What games cannot teach someone though, is “how” to do what they want to do in a car in real life. In a video game, a player can steer from left lock to right lock with just the twitch of their thumb. In real life there is a whole technique to be learned on how to use the steering wheel, smoothly, for maximum response and control. Video games also cannot teach someone to balance the clutch right on a manual car, how to brake smoothly, and how to use the throttle smoothly, as these all require a degree of muscle memory to do properly. There is also a dynamic sensation not present in games that you get in a real car. It is often said that the best drivers drive through their seat of their pants. This is because all of the road feel, and traction sensation comes through the seat; it is where the driver will sense the amount of grip during a hard corner, or whether the car has begun to slide on a patch of ice during a storm. I cannot stress the importance of this skill enough for anyone, but especially those who have a need for speed.

Video games also do not simulate the G forces that are present in a car that is driving hard around a track. This means that actual practice is necessary before someone will even be able to perceive how to use their knowledge in practice because, during a corner, it feels like the whole world has turned sideways. For drivers on real roads, video games cannot teach the awareness skills necessary to get around without crashing into everyone either, so again, real experience is needed. However, the biggest thing that video games cannot teach people is how to deal with fear. In a game it is ok to fly into a corner way too fast and smash into every wall because you can just restart, or even rewind in Forza. In reality though, such an action would mean your death and usually harm to others as well, and in real life there is no rewind button. This can go two ways though, one where a person is more cautious because there is now a real sensation of danger present with speed, and one, like the girl in my school, where they will actually have unrealistic expectations of physics. Luckily for most racing sim gamers, there is an understanding that reality is for keeps, and real cars are to be approached differently.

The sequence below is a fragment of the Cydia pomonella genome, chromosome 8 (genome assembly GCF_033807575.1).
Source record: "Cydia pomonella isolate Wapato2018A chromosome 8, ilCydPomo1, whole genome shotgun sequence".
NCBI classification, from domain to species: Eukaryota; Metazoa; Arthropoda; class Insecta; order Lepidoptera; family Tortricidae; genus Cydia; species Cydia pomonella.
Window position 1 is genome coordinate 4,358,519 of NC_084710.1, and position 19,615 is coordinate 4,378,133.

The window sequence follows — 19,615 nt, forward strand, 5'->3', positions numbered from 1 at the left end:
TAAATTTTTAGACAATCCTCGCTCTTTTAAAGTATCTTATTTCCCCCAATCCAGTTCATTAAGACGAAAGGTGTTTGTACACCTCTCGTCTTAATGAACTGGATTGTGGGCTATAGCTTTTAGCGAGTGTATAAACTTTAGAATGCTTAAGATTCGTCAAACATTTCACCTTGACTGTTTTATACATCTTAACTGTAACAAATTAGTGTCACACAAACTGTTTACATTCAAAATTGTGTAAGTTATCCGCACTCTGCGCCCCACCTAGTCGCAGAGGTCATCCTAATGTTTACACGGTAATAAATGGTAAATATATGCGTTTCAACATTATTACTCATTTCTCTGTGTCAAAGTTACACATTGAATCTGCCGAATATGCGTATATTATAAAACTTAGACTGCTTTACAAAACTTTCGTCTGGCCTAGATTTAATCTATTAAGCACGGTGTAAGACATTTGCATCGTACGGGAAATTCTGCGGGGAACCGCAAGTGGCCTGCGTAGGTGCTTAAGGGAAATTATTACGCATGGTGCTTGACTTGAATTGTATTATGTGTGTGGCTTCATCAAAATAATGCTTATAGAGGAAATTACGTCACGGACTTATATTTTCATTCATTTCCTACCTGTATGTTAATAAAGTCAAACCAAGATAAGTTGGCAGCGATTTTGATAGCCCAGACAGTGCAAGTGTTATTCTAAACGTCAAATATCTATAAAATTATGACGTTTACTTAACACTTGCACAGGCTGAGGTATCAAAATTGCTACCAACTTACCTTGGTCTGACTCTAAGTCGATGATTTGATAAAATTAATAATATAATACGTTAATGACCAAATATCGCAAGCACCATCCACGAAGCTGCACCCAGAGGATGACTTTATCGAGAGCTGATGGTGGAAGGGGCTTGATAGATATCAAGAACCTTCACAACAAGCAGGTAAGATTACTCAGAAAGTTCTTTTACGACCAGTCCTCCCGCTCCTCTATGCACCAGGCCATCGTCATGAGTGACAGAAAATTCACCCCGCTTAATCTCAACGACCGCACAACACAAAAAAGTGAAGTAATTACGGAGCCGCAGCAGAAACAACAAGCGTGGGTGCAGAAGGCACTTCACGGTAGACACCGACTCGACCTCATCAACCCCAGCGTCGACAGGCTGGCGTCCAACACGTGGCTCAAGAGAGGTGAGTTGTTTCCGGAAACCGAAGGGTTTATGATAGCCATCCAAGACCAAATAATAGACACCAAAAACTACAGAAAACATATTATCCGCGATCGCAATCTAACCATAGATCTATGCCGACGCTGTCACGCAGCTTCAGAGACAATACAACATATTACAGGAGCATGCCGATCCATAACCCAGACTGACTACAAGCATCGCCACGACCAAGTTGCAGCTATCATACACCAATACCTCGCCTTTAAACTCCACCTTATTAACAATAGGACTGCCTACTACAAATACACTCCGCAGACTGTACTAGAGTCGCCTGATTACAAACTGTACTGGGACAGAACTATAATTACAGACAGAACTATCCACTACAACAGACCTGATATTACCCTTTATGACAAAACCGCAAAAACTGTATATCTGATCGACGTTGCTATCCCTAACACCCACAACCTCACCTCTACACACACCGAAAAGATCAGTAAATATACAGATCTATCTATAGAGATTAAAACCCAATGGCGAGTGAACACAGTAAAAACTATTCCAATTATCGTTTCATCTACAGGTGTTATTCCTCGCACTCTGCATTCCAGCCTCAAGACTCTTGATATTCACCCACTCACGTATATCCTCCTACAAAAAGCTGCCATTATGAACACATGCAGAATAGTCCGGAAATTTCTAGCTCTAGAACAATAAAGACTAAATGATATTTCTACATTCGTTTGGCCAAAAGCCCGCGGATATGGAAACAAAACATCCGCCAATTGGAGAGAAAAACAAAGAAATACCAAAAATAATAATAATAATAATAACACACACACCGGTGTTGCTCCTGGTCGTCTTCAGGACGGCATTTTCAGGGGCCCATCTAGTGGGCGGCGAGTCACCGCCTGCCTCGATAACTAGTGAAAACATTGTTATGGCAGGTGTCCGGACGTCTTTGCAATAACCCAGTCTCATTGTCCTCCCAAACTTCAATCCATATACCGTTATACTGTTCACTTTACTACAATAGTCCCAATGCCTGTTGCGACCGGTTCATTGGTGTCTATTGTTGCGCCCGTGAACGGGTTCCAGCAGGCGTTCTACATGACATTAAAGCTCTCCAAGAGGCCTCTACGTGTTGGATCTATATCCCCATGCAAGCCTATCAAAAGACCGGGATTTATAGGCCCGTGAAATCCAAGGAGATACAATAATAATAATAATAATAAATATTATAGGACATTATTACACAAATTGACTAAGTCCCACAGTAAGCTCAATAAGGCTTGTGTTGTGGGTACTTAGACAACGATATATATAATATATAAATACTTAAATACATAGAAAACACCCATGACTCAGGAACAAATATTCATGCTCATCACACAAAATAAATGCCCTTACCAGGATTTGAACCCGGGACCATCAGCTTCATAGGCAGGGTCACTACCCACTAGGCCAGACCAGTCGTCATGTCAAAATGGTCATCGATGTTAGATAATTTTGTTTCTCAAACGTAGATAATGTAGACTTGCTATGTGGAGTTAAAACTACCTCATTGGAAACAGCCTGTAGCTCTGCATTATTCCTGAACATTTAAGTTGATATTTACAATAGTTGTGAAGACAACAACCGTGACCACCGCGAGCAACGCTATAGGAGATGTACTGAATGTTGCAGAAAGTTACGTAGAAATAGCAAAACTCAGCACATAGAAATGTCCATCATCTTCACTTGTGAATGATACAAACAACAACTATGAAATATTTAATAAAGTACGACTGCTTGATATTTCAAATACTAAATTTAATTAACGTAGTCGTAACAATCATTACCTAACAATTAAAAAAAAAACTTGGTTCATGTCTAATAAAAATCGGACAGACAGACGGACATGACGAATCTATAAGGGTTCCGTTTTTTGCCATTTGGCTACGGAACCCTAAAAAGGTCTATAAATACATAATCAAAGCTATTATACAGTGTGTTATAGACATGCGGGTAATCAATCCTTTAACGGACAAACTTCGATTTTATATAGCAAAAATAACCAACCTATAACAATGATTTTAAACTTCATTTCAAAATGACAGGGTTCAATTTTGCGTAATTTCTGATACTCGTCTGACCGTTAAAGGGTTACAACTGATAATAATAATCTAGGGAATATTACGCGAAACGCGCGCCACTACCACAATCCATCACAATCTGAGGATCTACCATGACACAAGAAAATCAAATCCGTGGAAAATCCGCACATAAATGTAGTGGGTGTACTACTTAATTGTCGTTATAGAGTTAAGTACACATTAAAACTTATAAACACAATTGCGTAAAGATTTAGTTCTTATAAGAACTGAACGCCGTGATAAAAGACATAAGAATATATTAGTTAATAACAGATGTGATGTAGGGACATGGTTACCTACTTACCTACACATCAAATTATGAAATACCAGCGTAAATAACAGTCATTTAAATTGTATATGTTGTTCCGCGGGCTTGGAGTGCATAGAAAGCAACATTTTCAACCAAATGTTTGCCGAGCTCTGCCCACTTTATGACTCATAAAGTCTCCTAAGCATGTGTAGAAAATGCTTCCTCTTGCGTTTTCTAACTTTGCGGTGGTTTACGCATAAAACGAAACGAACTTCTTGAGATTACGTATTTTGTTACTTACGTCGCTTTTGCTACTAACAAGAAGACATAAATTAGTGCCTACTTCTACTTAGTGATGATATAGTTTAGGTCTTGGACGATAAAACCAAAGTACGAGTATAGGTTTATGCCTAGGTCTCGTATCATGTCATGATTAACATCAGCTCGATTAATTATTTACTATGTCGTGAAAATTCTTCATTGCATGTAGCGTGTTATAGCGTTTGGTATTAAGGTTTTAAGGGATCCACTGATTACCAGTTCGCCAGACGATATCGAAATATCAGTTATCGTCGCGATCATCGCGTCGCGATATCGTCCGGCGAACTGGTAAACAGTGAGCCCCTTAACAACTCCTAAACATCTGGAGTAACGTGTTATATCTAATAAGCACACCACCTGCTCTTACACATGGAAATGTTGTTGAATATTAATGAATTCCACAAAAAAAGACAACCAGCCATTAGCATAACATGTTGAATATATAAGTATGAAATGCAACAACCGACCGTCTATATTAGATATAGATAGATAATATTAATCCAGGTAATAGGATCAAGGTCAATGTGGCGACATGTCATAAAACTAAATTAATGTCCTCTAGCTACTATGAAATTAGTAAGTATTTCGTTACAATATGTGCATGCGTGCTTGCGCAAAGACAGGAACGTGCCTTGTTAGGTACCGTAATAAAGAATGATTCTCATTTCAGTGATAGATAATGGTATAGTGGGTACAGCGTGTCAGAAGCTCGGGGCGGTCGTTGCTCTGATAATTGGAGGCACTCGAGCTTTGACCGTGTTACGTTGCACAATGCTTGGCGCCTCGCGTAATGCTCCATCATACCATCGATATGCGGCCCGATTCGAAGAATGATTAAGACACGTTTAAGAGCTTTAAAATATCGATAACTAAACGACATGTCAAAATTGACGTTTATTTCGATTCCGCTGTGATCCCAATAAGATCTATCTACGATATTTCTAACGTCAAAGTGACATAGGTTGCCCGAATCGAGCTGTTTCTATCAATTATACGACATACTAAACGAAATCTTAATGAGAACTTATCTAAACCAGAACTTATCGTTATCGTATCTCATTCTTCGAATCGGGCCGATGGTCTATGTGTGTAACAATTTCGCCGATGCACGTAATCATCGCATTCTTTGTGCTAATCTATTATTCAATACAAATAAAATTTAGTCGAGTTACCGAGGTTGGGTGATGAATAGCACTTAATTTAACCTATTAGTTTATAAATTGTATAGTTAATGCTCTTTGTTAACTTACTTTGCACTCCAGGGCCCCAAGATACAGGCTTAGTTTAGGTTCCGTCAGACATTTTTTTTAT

I will say though, that once acclimated in a real car, all of the things learned in a racing sim will come in handy, and will likely save someone time in the learning process. My big realization came on the track in Las Vegas, while driving a Ferrari Scuderia. I started out entering the corner at the end of the main straight at around 60mph, and it felt as fast as I could possibly go. Then as I kept on going, I got better and found more and more guts until finally I was able to enter the same corner at around 90mph, a huge increase. The feeling of the car continuing to grip at that speed was beyond incredible that first time I did it, a thrill I could never even come close to in a video game. My gaming experience continues to serve me well in real cars, but it is far from everything. Video games can do a very good job at teaching drivers “what” to do, but only real experiences in a real car can teach them the “how”. So while the knowledge games can teach is valuable, there is still no substitute for actual seat time.

-Nick Walker